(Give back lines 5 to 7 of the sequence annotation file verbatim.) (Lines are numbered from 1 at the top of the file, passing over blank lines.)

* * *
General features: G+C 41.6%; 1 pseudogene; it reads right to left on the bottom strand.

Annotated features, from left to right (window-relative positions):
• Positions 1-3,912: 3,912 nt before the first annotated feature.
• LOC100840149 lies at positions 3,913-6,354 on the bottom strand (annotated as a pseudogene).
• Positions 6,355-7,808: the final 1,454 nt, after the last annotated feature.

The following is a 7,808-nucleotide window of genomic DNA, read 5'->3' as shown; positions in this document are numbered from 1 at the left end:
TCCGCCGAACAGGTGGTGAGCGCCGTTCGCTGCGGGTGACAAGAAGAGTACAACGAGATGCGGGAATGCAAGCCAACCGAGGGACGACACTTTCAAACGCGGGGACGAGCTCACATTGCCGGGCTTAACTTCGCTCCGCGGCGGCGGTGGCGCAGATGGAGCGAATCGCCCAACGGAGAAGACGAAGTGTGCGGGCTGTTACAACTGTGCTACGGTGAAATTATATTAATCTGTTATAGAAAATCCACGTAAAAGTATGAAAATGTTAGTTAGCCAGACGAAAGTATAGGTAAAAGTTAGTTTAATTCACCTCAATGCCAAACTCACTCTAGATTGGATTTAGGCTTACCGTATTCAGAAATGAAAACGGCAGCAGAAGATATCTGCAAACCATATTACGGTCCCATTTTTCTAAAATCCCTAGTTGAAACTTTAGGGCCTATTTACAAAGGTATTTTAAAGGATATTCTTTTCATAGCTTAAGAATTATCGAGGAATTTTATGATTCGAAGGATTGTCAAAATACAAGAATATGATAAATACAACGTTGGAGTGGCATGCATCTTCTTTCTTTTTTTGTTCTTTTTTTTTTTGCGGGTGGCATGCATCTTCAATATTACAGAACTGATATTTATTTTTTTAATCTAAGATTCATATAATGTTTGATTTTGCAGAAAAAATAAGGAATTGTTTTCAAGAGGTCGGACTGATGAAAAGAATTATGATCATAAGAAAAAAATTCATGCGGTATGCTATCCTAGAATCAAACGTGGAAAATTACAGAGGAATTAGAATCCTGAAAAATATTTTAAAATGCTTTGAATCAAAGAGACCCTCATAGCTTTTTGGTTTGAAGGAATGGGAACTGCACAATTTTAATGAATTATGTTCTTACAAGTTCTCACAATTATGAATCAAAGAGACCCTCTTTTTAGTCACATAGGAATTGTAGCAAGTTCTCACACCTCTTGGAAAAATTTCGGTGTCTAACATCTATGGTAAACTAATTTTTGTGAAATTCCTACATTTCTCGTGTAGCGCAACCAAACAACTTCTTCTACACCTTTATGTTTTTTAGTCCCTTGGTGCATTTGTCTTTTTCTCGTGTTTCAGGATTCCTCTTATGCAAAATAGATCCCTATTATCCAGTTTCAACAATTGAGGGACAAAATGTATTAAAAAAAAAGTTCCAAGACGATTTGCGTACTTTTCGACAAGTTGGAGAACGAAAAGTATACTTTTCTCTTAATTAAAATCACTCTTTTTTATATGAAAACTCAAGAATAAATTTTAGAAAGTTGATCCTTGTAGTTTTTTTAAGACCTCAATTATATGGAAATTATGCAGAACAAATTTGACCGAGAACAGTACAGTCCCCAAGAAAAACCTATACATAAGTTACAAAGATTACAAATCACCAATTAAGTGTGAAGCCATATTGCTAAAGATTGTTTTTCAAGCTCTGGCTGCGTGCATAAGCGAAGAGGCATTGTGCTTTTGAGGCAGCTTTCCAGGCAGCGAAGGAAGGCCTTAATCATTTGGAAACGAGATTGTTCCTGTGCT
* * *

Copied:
• Positions 6,355-7,808: the final 1,454 nt, after the last annotated feature.

The following is a 7,808-nucleotide window of genomic DNA, read 5'->3' as shown; positions in this document are numbered from 1 at the left end:
TCCGCCGAACAGGTGGTGAGCGCCGTTCGCTGCGGGTGACAAGAAGAGTACAACGAGATGCGGGAATGCAAGCCAACCGAGGGACGACACTTTCAAACGCGGGGACGAGCTCACATTGCCGGGCTTAACTTCGCTCCGCGGCGGCGGTGGCGCAGATGGAGCGAATCGCCCAACGGAGAAGACGAAGTGTGCGGGCTGTTACAACTGTGCTACGGTGAAATTATATTAATCTGTTATAGAAAATCCACGTAAAAGTATGAAAATGTTAGTTAGCCAGACGAAAGTATAGGTAAAAGTTAGTTTAATTCACCTCAATGCCAAACTCACTCTAGATTGGATTTAGGCTTACCGTATTCAGAAATGAAAACGGCAGCAGAAGATATCTGCAAACCATATTACGGTCCCATTTTTCTAAAATCCCTAGTTGAAACTTTAGGGCCTATTTACAAAGGTATTTTAAAGGATATTCTTTTCATAGCTTAAGAATTATCGAGGAATTTTATGATTCGAAGGATTGTCAAAATACAAGAATATGATAAATACAACGTTGGAGTGGCATGCATCTTCTTTCTTTTTTTGTTCTTTTTTTTTTTGCGGGTGGCATGCATCTTCAATATTACAGAACTGATATTTATTTTTTTAATCTAAGATTCATATAATGTTTGATTTTGCAGAAAAAATAAGGAATTGTTTTCAAGAGGTCGGACTGATGAAAAGAATTATGATCATAAGAAAAAAATTCATGCGGTATGCTATCCTAGAATCAAACGTGGAAAATTACAGAGGAATTAGAATCCTGAAAAATATTTTAAAATGCTTTGAATCAAAGAGACCCTCATAGCTTTTTGGTTTGAAGGAATGGGAACTGCACAATTTTAATGAATTATGTTCTTACAAGTTCTCACAATTATGAATCAAAGAGACCCTCTTTTTAGTCACATAGGAATTGTAGCAAGTTCTCACACCTCTTGGAAAAATTTCGGTGTCTAACATCTATGGTAAACTAATTTTTGTGAAATTCCTACATTTCTCGTGTAGCGCAACCAAACAACTTCTTCTACACCTTTATGTTTTTTAGTCCCTTGGTGCATTTGTCTTTTTCTCGTGTTTCAGGATTCCTCTTATGCAAAATAGATCCCTATTATCCAGTTTCAACAATTGAGGGACAAAATGTATTAAAAAAAAAGTTCCAAGACGATTTGCGTACTTTTCGACAAGTTGGAGAACGAAAAGTATACTTTTCTCTTAATTAAAATCACTCTTTTTTATATGAAAACTCAAGAATAAATTTTAGAAAGTTGATCCTTGTAGTTTTTTTAAGACCTCAATTATATGGAAATTATGCAGAACAAATTTGACCGAGAACAGTACAGTCCCCAAGAAAAACCTATACATAAGTTACAAAGATTACAAATCACCAATTAAGTGTGAAGCCATATTGCTAAAGATTGTTTTTCAAGCTCTGGCTGCGTGCATAAGCGAAGAGGCATTGTGCTTTTGAGGCAGCTTTCCAGGCAGCGAAGGAAGGCCTTAATCATTTGGAAACGAGATTGTTCCTGTGCT